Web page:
Congratulations to Quarles & Brady, which took this appeal pro bono, for scoring a defense win! Gilbert, who was convicted trafficking a child and related crimes, argued that his trial counsel was ineffective for failing to (1) challenge the admission of cellular phone data testimony, (2) demand discovery before trial, (3) impeach the State’s star witnesses with prior inconsistent statements, and (4) strike a biased juror. Gilbert further alleged that his trial counsel made improper statements during his closing. The court of appeals granted a Machner hearing on all claims except the one regarding juror bias.
Failure to object to erroneous cellular data evidence. The court of appeals focused on three of the IAC claims, starting with the claim that trial counsel failed to object to a detective’s erroneous testimony that cellular data from Gilbert’s phone showed that he was within 120 feet of an Econo Lodge at a moment critical to the State’s theory of the case. The postconviction court had held that testimony was accurate. On appeal, the State conceded that it was erroneous and that the prosecutor had heavily relied relied upon it. The court of appeals agreed with this concession and held: “Under these facts, Gilbert has established that he is entitled to a hearing on this component of his ineffective assistance of counsel claim. Thus, we remand to the postconviction court to analyze this claim.” Opinion ¶24.
“We let scumbags go free.” Gilbert argued that his trial lawyer’s closing argument amounted to ineffective assistance of counsel because it questioned his credibility. His lawyer told the jury: “[i]n this [c]ountry, you know, we would rather … let some scumbags go free because we can’t find that person guilty if we don’t have enough evidence.” He also argued:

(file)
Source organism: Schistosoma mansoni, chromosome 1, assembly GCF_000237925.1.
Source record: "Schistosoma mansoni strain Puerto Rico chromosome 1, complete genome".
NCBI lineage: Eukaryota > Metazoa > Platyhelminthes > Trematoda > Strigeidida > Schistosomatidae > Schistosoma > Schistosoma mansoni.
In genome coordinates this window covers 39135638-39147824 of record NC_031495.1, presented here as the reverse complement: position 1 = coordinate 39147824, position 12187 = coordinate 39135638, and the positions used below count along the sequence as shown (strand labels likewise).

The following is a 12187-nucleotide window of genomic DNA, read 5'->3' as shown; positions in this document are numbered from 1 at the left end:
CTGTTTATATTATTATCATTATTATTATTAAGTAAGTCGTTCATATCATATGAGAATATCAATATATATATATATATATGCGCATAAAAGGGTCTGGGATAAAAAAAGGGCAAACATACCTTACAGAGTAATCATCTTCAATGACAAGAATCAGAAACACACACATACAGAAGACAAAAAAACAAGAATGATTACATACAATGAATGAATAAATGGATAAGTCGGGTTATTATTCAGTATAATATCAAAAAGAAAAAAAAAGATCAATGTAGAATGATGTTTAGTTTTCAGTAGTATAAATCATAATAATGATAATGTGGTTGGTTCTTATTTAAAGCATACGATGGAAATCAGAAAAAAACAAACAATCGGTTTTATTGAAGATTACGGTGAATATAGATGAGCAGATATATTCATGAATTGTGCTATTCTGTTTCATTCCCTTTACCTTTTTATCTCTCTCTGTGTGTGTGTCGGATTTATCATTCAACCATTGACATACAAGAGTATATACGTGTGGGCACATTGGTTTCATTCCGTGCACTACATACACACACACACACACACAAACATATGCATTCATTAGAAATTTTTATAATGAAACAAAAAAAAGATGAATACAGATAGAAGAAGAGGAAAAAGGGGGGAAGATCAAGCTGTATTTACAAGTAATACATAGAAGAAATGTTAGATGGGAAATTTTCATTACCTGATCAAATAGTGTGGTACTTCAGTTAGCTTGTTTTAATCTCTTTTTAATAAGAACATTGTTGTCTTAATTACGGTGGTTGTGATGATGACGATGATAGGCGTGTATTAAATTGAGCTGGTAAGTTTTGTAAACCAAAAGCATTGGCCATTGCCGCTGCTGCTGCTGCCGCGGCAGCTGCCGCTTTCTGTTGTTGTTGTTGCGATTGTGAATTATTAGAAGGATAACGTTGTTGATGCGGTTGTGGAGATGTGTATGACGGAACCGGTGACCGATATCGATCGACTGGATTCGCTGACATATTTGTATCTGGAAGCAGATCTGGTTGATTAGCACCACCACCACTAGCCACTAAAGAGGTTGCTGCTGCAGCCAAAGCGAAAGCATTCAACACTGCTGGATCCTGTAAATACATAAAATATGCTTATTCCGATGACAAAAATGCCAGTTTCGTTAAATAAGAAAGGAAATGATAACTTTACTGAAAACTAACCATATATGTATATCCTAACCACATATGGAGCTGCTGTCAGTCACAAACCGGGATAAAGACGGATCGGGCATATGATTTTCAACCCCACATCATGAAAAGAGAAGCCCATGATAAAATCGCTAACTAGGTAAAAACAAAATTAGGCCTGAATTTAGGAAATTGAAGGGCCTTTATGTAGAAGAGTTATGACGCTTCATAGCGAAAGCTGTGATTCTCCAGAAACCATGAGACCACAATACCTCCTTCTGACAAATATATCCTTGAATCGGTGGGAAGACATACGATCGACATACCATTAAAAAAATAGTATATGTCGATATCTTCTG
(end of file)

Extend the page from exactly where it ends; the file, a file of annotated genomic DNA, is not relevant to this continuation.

[I]t’s about who you believe. You have the victim. You have this co[-]actor fellow who took—made a deal with the State, and you have Mr. Gilbert. I’m not sure I believe any of them, to be quite frank. A little bit here, a little bit there, but I’m not sure I believe any of them. And I told you when I first started that your moral compass would need to be readjusted or recalibrated when listening to the testimony or reading all of the testimony. Maybe they get this, but morality is what’s missing here. There’s [sic] no good guys. Opinion ¶37 (Emphasis added.)
The court of appeals held: “Having trial counsel, who was supposed to be representing Gilbert’s interests, questioning his credibility and characterizing him as a scumbag presents questions of performance and prejudice that should be further addressed in the Machner hearing.” Opinion ¶37
Failure to strike a biased juror. During voir dire, Juror 29 admitted that she had been the victim of a violent crime and might have trouble being fair and impartial on the assault charge and then said: “I can’t say. I haven’t heard the evidence.… I’m not going to say that I can honestly put it aside. I don’t know.” Opinion ¶39. Gilbert claimed his lawyer should have stricken the juror. The postconviction court held that these comments proved that the juror had not yet formed an opinion because she hadn’t yet heard the evidence. The court of appeals affirmed because Gilbert had failed to prove that this finding of “no subjective bias” was clearly erroneous.
The court of appeals holding on the juror bias issue is a head scratcher. Had the trial court actually found that that Juror 29 was not subjectively biased then that finding would have to be affirmed unless clearly erroneous. But trial counsel never objected to the seating of Juror 29, so there was no ruling on that point by the judge that conducted voir dire. Gilbert’s briefs point out that the postconviction judge was different and thus in no better position than the court of appeals to determine bias. Furthermore, unlike the jurors in State v. Lepsch, 2017 WI 27 (SCOW’s most recent decision on subjective bias) who ultimately confirmed that they would based their decision on the evidence, Juror 29 clearly did not give such an assurance See our post on Lepsch regarding the federal court requirement that jurors give an unequivocal assurance of impartiality. Thus, the Machner hearing should also address this claim.